Inspiration for the dying days of Autumn

26 Nov

This guest blog is from my brother – in gritty running spirit – Mark Field @markfield79. We struck up a friendship over twitter and wierdly ran our first half marathons the same weekend. And, much like me he has discovered that Autumn brings out the best in his running relationship. He says:

“Having completed the Nottingham half marathon at the end of September, I returned to running less than a week later to notice the season had changed. Not something I would have even cared about some 32 years earlier, but like most runners, I have a heightened sense of awareness of exposure to the elements.

I’ve been running for almost a year now, since 4 January to be precise, the day after I read the Grit Doctor’s piece in the Times, ironically sitting in a gym café. It wasn’t a new year’s resolution but more of an acceptance to what was being said: “Run, just get out there and run”.

Starting running in the coldest of months, it thankfully wasn’t long before I felt the glow of spring and warmth of summer make those first 10 minutes all the more bearable.

But, returning to running after the half marathon on a cold, dull, wet October day wasn’t the least bit inspiring – I felt sluggish and miserable. To be honest, for the first time in 10 months I was worried that this hobby I’d become so obsessed with was about to end prematurely, confined to the drawer of football kits, gym gear and all manner of fads and fashions I’ve long since forgotten.

I decided to take a week off running and hope that I’d miss the exercise. If this relationship with running was about to end, it was going to go down fighting. Returning to my running roots, Grit Doctor told me that Autumn was the best time for running: Cool, clear and, most importantly, without boundaries. And so it hit me – the second running revelation in a year!

As a road runner, I’d become too predictable and as consequence bored of doing the same route, four times a week. Training for a half marathon, I’d put myself on a strict training program to beat two hours. Once the jubilation had gone of achieving this, I felt flat (think how our Olympians must feel!). I’d been running with my head down, aware of the temperature, but unaware of the fact that nature was having a blast and inviting me to take part.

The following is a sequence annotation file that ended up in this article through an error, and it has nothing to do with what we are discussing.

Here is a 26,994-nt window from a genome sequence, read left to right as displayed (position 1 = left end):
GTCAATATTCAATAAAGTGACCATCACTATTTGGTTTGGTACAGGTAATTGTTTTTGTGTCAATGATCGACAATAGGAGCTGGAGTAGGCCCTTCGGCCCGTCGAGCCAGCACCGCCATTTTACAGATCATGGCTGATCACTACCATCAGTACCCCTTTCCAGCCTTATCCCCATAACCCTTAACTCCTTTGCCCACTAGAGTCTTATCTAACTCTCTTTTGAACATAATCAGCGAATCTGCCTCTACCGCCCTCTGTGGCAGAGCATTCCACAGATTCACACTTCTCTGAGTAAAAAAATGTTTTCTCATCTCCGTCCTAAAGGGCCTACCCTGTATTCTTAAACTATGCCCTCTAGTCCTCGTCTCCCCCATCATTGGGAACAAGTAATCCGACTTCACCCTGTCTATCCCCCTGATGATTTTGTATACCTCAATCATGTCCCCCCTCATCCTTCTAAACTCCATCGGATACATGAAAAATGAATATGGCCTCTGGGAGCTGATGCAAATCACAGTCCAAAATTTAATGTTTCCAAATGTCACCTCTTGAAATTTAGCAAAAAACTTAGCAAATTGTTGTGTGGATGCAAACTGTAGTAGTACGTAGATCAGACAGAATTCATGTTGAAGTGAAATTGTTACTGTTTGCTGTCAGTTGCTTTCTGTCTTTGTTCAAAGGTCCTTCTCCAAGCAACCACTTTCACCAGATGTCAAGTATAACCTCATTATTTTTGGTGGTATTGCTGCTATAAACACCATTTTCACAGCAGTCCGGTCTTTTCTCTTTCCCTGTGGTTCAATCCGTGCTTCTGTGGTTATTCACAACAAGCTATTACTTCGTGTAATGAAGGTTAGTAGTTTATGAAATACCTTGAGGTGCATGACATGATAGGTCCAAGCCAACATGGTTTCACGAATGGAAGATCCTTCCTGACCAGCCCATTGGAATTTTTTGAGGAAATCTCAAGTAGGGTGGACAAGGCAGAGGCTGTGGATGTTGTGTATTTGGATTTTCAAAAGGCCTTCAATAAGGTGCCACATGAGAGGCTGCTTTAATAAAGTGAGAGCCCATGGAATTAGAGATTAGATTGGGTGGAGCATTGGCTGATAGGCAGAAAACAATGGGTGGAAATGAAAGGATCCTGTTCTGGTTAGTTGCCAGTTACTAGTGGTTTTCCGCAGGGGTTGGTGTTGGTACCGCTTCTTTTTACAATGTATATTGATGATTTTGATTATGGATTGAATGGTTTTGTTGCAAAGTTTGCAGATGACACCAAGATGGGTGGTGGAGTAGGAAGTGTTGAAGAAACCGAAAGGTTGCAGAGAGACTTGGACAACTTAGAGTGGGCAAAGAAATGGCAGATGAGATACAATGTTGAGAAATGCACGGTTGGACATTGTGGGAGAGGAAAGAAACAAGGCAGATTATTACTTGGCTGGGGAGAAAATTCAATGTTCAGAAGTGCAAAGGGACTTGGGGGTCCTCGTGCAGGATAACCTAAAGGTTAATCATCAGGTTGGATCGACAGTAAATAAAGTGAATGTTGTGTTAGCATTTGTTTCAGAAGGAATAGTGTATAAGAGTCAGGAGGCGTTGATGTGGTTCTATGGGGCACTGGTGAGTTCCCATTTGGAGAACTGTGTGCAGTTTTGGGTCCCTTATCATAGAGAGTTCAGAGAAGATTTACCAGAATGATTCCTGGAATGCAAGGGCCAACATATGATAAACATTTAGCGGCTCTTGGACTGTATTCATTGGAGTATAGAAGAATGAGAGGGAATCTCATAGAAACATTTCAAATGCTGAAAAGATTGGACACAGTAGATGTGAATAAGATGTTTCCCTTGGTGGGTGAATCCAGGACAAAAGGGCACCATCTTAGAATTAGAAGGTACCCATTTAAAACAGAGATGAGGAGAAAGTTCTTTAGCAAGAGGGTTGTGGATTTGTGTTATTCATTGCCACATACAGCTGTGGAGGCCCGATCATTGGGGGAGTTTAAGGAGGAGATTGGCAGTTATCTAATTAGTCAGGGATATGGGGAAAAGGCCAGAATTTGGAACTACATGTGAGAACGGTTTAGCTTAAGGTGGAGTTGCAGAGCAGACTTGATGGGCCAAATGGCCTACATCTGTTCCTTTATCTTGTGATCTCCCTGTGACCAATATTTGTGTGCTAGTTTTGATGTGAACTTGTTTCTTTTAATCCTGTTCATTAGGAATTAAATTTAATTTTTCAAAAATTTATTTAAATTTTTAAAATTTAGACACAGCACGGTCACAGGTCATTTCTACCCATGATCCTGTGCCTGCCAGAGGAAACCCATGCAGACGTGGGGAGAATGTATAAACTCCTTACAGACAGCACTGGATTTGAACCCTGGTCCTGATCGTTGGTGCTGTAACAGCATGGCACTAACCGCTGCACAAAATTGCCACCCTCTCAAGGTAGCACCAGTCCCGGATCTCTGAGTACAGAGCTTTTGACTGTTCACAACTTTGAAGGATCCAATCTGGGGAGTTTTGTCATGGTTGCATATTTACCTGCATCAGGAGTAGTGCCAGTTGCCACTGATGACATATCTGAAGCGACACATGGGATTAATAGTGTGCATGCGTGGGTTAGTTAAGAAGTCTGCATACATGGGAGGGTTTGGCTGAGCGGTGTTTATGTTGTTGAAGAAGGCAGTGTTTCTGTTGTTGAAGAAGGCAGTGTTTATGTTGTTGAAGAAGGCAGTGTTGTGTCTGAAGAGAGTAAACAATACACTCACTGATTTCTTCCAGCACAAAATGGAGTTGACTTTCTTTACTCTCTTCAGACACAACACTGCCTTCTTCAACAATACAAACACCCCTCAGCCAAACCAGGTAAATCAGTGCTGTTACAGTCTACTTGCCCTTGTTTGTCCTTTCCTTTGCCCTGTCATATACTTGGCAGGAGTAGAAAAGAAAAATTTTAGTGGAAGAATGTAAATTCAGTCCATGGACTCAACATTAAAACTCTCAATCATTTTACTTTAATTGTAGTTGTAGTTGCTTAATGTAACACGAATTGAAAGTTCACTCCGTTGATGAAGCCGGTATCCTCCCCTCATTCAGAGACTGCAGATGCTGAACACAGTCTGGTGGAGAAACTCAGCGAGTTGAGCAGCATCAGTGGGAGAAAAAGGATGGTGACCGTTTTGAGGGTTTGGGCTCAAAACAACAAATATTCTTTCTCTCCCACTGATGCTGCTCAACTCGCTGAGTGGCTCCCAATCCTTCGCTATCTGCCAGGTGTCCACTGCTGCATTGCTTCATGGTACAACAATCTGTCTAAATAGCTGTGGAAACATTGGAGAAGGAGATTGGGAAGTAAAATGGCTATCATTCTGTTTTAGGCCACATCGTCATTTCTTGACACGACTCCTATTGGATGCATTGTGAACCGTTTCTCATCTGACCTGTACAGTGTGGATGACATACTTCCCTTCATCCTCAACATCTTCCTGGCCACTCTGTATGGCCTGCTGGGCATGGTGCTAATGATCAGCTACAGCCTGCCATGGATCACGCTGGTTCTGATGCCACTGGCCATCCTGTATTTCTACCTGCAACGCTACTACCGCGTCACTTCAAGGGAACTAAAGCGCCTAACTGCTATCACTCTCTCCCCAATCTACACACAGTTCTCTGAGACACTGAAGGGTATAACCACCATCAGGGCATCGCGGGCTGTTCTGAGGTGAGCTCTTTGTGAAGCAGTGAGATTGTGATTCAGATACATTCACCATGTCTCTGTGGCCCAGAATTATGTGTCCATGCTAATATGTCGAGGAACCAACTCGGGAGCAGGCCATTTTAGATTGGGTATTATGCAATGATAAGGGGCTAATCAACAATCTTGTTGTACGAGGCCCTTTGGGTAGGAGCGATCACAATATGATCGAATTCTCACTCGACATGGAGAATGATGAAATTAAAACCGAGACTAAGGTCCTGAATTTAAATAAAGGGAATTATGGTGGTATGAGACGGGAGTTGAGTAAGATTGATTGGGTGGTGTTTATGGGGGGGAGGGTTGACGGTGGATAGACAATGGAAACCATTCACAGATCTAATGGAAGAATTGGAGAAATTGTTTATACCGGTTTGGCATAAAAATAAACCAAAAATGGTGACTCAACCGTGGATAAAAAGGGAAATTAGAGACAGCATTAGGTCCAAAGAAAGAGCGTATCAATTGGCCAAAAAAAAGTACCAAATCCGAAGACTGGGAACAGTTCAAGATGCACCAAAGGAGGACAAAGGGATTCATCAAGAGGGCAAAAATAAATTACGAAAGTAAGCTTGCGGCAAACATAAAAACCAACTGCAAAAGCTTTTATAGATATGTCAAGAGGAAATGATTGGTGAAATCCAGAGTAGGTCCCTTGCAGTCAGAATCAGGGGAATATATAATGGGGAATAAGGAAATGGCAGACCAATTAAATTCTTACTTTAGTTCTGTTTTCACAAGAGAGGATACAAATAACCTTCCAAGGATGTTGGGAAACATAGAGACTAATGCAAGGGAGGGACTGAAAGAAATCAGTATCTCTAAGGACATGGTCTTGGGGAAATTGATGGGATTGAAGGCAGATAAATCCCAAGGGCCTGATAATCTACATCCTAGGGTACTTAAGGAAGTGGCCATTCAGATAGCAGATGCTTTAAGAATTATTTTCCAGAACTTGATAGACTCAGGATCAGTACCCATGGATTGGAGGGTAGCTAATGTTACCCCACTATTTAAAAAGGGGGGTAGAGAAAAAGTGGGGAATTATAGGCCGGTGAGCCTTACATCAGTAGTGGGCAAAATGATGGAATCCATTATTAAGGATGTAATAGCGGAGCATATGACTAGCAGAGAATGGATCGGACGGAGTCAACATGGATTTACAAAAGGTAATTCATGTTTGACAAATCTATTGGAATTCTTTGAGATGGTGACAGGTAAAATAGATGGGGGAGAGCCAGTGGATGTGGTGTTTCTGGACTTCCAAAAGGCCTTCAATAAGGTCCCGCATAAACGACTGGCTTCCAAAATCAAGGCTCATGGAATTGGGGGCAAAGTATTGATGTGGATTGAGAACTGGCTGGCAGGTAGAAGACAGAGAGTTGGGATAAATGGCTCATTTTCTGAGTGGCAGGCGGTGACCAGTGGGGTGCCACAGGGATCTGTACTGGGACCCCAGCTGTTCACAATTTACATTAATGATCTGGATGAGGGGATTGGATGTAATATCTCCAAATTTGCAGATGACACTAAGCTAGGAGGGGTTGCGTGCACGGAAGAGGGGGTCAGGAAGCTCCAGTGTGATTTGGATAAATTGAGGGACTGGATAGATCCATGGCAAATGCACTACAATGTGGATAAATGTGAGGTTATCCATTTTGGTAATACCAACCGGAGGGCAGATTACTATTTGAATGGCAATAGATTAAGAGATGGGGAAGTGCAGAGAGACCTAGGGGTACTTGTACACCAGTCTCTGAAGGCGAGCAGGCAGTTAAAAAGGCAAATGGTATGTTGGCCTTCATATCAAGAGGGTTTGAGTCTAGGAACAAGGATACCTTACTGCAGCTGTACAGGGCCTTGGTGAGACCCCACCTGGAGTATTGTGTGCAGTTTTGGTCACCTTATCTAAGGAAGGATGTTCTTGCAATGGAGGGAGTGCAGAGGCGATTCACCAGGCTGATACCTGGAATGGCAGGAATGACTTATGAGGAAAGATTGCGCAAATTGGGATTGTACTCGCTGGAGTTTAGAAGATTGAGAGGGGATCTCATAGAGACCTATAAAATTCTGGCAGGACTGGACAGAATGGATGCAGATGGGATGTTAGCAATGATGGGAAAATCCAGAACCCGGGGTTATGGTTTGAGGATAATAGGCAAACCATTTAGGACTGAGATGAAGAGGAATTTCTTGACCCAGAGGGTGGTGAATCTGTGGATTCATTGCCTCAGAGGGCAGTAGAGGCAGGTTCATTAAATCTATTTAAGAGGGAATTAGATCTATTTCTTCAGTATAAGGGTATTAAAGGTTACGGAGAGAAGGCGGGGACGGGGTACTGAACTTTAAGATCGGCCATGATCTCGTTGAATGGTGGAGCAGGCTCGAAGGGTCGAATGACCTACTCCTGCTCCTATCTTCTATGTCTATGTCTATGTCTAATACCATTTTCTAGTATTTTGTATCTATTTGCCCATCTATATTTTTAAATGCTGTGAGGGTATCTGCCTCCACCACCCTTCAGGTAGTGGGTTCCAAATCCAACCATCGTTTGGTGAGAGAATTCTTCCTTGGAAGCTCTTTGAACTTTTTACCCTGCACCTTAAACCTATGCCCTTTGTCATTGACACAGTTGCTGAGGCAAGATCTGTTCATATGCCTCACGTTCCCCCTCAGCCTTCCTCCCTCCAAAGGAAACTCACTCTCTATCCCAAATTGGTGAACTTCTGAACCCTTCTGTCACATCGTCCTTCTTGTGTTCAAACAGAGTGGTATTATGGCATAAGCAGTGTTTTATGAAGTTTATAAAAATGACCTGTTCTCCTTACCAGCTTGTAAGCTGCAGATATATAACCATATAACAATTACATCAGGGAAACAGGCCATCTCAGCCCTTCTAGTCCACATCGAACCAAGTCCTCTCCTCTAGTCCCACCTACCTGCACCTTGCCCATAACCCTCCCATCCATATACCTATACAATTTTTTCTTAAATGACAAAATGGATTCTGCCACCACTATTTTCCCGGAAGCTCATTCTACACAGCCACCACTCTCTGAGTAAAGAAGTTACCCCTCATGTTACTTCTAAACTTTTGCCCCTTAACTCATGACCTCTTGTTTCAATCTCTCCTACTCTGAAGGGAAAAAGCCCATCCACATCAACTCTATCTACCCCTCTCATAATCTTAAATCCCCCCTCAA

So, I threw away the music, route planners, timers and fancy gear and just ran, with eyes wide open. At the earliest opportunity I left the road and hit the countryside. I felt the thrill of running again. I climbed steeper hills than ever before and savoured everything autumn has to offer.

Turns out, so was everyone else. I saw more runners and walkers in one morning than I’d done in a week on the road – I said hello to anyone and everyone. What’s more, I got lost – and enjoyed it. I didn’t care, for I was content again, running to explore and not to a set of rules I’d created for myself.

So where do I go from here? I’ll do more races again, but I can’t ever forget that if running is going to be a permanent fixture in my life, it needs care and attention, spontaneity and above all freedom – something which autumn has provided. I’ve run every season now and autumn has become my favourite. It’s opened my eyes to a new type of running, one that’s less concerned about going from A to B, but more a competition with the elements and all that nature has to offer.

On my recent run across the hills, I emerged from a knee-deep mud-filled bog to pass two cyclists – geared up to the max. “Too cold for shorts mate” the one said. “I hadn’t noticed,” I replied

The Grit Doctor says:

We are all going to need balls of steel to keep our running relationship going over Winter. So, lets get the most out of Autumn while we can.

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4 Responses to “Inspiration for the dying days of Autumn”

  1. Melodie November 26, 2012 at 12:35 pm #

    Having not gone outside all weekend; (rain & floods in Cornwall made it pretty much impossible, even the Springer spaniel said “no”) this post just appeared in my inbox. I am definitely venturing out after work for a long and gritty run in the elements. Cheers Mark!

  2. Angela Considine November 26, 2012 at 1:05 pm #

    I went out for a run on Saturday morning here in New York, It was cold!! the first real cold day this season, but I loved it. The best time of year for running.

  3. alderica69 November 26, 2012 at 8:50 pm #

    Excellent, but for us here in the Alpine regions just a tad too late….. Autumn was fantastic for running, but now it’s snowing and sub-zero. Main motivation is that I’ll be running my first 5k race on New Year’s Eve….

  4. Jennifer McLaren November 28, 2012 at 11:00 am #

    What a well-written and inspirational blog-post! I’ve given myself more than a week off, and I live in the Southern Hemisphere so I have Spring on my side. I’ll be out there running ASAP. Thank you!

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